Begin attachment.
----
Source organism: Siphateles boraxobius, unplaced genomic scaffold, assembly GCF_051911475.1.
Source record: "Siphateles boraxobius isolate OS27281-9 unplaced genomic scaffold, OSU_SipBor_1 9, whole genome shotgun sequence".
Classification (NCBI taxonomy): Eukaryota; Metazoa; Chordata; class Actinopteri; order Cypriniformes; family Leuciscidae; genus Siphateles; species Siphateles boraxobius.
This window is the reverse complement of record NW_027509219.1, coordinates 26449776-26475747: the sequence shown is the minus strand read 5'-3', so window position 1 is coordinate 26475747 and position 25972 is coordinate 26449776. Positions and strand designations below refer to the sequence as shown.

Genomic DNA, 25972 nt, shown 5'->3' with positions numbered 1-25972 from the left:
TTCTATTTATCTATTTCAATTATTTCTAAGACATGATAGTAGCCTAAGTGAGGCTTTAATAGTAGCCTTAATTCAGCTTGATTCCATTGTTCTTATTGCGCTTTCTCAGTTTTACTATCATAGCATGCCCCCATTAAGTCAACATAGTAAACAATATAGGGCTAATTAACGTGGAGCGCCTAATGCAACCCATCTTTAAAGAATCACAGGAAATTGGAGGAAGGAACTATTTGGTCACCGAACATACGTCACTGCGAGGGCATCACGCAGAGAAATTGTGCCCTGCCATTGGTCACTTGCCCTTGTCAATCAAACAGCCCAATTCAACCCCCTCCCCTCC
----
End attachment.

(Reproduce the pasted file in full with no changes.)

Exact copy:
Source organism: Siphateles boraxobius, unplaced genomic scaffold, assembly GCF_051911475.1.
Source record: "Siphateles boraxobius isolate OS27281-9 unplaced genomic scaffold, OSU_SipBor_1 9, whole genome shotgun sequence".
Classification (NCBI taxonomy): Eukaryota; Metazoa; Chordata; class Actinopteri; order Cypriniformes; family Leuciscidae; genus Siphateles; species Siphateles boraxobius.
This window is the reverse complement of record NW_027509219.1, coordinates 26449776-26475747: the sequence shown is the minus strand read 5'-3', so window position 1 is coordinate 26475747 and position 25972 is coordinate 26449776. Positions and strand designations below refer to the sequence as shown.

Genomic DNA, 25972 nt, shown 5'->3' with positions numbered 1-25972 from the left:
TTCTATTTATCTATTTCAATTATTTCTAAGACATGATAGTAGCCTAAGTGAGGCTTTAATAGTAGCCTTAATTCAGCTTGATTCCATTGTTCTTATTGCGCTTTCTCAGTTTTACTATCATAGCATGCCCCCATTAAGTCAACATAGTAAACAATATAGGGCTAATTAACGTGGAGCGCCTAATGCAACCCATCTTTAAAGAATCACAGGAAATTGGAGGAAGGAACTATTTGGTCACCGAACATACGTCACTGCGAGGGCATCACGCAGAGAAATTGTGCCCTGCCATTGGTCACTTGCCCTTGTCAATCAAACAGCCCAATTCAACCCCCTCCCCTCC